There have been a variety of comments on the above three subjects over the past few days. Here are mine:
1: The article quoted in the Moderator's message should be viewed in light of the data at <a href="http://measuringup.highereducation.org/2000/">http://measuringup.highereducation.org/2000/</a> For example, in 2002 the five-year completion rate for college students in Texas was 41%; this should be compared with the rate on the chart in the article. Go to the web page to see the various qualifiers listed, qualifiers which are not included in the article. I have not read the book on which the article is based, so I can not in fairness judge the quality of its statistics. However, the numbers in the Post article in and of themselves have no statistical value; they are just a table of numbers. I would be hesitant to draw any conclusions from them.
2: If calculus is going to be offered in high school, it should be AP calculus. A course in STATISTICS (Freedman, Aliaga, ...) or FINITE MATHEMATICS" (COMAP, Hathaway, ...) would be a much better choice for both the academic and civic futures of the students. In particular, a course of either type would require students to set up models, make judgments, and draw conclusions. In other words, they would have to think about what they are doing.
In my experience, students who take AP calculus, but do not get a 4 or a 5 on the AP test, are very similar to students who do take a non-AP calculus class in high school; too many of think they know calculus. Their performance on their first college calculus examination is usually a shock and, hopefully, a wake-up call. As for the 4's and 5's, their performance in more advanced courses, again in my experience, ranges from very good to very bad. I realize that these comments run contrary to many of the submissions to this list but, again, why are schools reexamining the way they award AP calculus credit?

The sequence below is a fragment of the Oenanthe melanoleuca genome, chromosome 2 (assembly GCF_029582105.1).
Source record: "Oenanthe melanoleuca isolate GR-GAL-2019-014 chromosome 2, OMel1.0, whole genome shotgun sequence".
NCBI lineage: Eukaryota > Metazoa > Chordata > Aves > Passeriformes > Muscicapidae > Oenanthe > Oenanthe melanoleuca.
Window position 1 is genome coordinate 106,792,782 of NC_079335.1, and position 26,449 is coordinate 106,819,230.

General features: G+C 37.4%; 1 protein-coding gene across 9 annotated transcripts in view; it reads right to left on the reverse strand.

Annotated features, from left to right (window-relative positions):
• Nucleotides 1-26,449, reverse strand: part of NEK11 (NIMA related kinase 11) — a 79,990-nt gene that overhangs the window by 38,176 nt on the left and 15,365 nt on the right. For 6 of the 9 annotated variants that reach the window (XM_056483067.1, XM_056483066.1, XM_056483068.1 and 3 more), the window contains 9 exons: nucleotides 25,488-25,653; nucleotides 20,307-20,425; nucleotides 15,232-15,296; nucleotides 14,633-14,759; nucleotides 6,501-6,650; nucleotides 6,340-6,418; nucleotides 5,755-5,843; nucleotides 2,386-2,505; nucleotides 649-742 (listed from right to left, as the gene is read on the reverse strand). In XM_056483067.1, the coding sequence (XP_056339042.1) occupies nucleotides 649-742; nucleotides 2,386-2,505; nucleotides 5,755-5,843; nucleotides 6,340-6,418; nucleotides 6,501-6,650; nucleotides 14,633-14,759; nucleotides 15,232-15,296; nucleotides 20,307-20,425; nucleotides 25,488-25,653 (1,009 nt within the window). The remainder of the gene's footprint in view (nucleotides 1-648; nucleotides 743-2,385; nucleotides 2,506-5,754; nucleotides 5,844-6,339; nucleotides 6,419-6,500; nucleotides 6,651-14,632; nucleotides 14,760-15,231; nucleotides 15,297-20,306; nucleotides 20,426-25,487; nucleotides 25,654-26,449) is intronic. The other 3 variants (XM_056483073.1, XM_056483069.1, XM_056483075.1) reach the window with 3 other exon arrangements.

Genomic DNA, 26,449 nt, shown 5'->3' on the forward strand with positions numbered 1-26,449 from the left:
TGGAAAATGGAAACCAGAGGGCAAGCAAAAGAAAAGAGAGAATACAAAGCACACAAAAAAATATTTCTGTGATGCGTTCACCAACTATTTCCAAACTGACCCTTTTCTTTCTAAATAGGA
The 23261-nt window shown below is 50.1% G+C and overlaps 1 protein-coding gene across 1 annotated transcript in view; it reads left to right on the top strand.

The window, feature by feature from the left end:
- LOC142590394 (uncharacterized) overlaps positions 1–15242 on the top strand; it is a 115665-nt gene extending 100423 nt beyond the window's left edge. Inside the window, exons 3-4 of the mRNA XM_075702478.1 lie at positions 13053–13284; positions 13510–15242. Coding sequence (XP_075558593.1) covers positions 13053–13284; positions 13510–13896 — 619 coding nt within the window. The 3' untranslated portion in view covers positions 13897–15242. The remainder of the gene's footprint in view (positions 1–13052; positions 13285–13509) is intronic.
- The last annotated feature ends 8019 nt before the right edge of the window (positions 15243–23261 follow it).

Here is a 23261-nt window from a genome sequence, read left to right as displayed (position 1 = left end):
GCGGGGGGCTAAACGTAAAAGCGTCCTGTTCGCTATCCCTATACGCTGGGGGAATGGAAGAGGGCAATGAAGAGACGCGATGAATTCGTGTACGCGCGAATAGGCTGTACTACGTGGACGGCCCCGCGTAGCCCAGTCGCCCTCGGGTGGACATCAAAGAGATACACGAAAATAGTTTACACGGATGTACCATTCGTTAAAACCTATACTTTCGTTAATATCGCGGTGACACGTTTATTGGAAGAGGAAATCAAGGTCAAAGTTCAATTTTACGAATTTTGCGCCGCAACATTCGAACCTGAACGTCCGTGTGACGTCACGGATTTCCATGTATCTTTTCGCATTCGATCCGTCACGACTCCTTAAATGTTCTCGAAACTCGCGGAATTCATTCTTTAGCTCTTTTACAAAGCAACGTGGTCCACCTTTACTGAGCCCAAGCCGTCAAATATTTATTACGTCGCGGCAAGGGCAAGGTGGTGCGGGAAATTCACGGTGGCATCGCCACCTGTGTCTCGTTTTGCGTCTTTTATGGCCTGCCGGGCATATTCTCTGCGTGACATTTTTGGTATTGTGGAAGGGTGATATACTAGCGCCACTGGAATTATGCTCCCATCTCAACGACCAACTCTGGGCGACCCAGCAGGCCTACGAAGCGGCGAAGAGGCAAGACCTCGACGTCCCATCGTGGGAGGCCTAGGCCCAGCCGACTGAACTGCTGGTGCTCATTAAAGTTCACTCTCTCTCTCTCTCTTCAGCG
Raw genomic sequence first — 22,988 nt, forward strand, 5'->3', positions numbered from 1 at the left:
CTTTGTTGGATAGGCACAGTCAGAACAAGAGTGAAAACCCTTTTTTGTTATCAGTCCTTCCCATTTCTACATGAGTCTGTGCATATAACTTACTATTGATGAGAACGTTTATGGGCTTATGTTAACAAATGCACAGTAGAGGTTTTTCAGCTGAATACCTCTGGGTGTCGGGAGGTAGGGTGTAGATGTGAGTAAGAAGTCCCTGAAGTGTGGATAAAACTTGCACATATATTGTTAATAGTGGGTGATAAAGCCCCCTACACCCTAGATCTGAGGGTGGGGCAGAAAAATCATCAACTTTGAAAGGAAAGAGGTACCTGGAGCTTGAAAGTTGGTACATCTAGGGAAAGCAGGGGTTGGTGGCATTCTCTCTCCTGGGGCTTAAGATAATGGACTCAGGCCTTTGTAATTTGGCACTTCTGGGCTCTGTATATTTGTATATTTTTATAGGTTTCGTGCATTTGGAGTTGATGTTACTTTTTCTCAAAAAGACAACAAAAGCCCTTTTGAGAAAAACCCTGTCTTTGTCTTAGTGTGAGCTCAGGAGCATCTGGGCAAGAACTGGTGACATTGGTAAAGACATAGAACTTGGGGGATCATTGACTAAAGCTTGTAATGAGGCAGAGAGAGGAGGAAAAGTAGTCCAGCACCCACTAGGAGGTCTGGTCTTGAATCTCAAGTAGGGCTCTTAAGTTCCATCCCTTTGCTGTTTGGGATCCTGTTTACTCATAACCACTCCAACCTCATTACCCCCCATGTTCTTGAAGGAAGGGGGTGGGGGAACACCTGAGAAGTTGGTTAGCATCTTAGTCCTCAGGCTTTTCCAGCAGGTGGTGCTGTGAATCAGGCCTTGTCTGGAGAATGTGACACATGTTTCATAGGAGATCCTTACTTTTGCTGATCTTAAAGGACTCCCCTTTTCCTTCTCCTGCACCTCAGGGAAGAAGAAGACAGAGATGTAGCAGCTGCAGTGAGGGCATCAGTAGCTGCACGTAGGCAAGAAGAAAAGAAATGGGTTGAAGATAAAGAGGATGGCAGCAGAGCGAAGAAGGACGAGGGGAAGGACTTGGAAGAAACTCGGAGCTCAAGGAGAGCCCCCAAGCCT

3: Students who get college credit for two or three AP classes typically are not going to save any money. Most institutions of higher learning charge "full-time" students the same tuition whenever they take a full course load, which may range from 12 to 18 hours per term. On the other hand such a student can shave a semester off of their undergraduate work through the appropriate use of summer classes, which usually cost less, per course, than full time tuition during the regular academic year. Of course, the structure of their major courses has to be amenable to this approach. Similar comments apply to students who get credit for six or more AP courses except, again their major requirements willing, they can get out a year earlier with the help of summer courses.
Richard J. Maher Mathematics and Statistics Loyola University Chicago 6525 N. Sheridan Rd. Chicago, Illinois 60626 1-773-508-3565 firstname.lastname@example.org
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